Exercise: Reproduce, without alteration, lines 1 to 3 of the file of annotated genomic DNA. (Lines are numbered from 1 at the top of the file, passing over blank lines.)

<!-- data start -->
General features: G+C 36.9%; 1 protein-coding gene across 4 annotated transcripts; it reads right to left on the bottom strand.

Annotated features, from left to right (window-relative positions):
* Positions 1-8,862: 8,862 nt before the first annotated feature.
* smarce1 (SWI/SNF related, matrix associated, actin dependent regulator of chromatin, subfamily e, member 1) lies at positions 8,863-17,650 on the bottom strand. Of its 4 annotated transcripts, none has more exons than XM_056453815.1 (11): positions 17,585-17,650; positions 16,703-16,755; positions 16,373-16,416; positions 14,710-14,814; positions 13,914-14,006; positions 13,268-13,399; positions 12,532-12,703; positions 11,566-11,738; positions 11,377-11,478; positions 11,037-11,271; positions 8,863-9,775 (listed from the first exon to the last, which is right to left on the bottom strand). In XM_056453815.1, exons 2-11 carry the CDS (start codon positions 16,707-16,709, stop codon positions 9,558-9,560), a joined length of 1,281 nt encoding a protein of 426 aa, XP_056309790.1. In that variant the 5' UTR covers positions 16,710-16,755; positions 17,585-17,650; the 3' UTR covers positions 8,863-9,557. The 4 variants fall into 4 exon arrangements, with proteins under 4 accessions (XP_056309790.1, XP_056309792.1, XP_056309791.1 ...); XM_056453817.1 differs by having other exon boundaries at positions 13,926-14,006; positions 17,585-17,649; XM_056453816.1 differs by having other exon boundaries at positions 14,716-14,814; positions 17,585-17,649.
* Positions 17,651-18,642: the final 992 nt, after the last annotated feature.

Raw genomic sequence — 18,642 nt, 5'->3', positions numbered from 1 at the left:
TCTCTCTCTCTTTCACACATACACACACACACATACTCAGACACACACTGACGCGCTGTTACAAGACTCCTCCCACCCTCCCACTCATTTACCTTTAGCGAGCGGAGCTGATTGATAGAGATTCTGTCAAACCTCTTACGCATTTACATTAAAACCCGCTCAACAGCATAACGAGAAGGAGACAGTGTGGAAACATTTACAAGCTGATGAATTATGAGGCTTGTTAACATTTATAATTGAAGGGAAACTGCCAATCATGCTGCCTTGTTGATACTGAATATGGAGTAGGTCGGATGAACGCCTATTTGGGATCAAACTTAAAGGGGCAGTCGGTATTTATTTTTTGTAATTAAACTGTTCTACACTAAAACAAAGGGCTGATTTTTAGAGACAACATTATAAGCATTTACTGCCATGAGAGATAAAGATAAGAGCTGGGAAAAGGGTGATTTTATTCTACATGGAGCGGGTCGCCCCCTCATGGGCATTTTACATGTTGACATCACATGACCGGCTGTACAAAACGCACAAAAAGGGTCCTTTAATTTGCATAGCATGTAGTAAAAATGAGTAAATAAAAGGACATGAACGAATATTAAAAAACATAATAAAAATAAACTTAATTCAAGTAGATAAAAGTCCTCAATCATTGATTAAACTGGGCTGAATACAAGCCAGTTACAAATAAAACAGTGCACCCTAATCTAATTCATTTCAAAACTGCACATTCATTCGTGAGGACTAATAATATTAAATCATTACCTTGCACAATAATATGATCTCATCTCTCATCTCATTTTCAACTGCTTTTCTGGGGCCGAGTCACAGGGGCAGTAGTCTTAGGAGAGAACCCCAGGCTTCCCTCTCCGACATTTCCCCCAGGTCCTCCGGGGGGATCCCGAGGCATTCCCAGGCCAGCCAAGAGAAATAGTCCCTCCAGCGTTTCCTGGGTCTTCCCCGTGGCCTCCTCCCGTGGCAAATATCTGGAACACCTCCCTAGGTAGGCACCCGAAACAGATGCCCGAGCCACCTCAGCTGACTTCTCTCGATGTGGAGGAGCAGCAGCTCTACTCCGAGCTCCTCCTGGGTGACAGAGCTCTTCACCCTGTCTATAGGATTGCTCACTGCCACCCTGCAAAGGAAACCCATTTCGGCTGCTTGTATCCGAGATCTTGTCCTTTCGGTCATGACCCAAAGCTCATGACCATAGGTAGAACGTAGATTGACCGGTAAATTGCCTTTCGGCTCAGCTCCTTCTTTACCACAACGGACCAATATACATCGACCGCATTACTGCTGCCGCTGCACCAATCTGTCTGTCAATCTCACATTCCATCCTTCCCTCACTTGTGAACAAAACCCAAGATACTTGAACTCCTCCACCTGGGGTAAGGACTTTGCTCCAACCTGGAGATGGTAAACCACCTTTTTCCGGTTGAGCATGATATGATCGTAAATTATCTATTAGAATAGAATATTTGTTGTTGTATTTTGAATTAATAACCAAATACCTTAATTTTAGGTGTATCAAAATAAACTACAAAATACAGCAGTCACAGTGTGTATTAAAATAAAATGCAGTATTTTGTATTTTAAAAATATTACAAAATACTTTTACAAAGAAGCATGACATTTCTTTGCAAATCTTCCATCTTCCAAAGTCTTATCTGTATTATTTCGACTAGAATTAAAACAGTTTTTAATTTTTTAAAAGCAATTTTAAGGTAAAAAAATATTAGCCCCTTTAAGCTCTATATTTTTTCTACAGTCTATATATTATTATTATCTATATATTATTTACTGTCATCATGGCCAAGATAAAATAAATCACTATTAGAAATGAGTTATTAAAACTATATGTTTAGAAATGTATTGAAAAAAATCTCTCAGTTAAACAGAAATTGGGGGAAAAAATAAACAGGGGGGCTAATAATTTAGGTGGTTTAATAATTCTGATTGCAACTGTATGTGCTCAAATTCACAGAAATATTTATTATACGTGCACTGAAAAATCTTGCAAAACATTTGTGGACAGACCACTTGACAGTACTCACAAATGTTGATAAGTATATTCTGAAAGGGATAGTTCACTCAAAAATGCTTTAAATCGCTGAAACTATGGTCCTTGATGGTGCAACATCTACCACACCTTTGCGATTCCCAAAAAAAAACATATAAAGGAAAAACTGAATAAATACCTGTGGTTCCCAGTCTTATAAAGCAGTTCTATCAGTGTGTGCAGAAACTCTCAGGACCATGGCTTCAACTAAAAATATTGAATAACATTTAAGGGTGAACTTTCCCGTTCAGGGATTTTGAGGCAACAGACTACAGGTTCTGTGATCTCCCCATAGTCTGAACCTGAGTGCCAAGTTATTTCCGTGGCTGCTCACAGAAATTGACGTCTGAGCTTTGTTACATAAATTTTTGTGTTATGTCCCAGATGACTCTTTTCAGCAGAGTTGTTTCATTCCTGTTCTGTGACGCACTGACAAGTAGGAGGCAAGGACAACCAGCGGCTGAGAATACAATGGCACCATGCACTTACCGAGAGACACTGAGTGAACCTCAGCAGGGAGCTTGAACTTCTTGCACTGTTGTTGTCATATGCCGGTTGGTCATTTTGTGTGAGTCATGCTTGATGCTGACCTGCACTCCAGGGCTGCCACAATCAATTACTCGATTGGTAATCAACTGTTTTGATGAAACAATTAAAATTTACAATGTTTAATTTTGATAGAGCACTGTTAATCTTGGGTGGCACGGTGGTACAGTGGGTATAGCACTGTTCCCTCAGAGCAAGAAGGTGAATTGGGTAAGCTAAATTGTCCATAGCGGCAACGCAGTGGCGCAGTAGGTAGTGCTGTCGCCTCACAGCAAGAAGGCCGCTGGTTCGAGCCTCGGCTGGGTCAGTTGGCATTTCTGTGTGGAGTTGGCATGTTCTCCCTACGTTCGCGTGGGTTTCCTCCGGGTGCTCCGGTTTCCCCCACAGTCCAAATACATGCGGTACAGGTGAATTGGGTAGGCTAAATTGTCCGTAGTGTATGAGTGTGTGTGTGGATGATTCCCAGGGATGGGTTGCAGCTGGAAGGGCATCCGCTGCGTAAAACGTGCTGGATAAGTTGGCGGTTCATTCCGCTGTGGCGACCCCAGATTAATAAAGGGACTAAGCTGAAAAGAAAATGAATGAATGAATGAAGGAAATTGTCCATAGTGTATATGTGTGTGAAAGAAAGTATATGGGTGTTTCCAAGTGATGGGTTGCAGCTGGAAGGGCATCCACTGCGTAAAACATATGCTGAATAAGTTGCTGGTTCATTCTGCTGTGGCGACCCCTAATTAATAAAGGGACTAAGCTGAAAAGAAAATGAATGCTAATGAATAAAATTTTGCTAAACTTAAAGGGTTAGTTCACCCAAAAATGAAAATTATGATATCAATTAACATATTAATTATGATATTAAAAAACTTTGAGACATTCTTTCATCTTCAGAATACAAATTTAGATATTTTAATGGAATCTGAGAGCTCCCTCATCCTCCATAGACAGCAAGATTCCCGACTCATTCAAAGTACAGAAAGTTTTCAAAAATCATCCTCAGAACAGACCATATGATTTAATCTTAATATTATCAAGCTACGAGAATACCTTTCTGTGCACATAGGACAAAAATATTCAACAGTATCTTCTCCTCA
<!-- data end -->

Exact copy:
General features: G+C 36.9%; 1 protein-coding gene across 4 annotated transcripts; it reads right to left on the bottom strand.

Annotated features, from left to right (window-relative positions):
* Positions 1-8,862: 8,862 nt before the first annotated feature.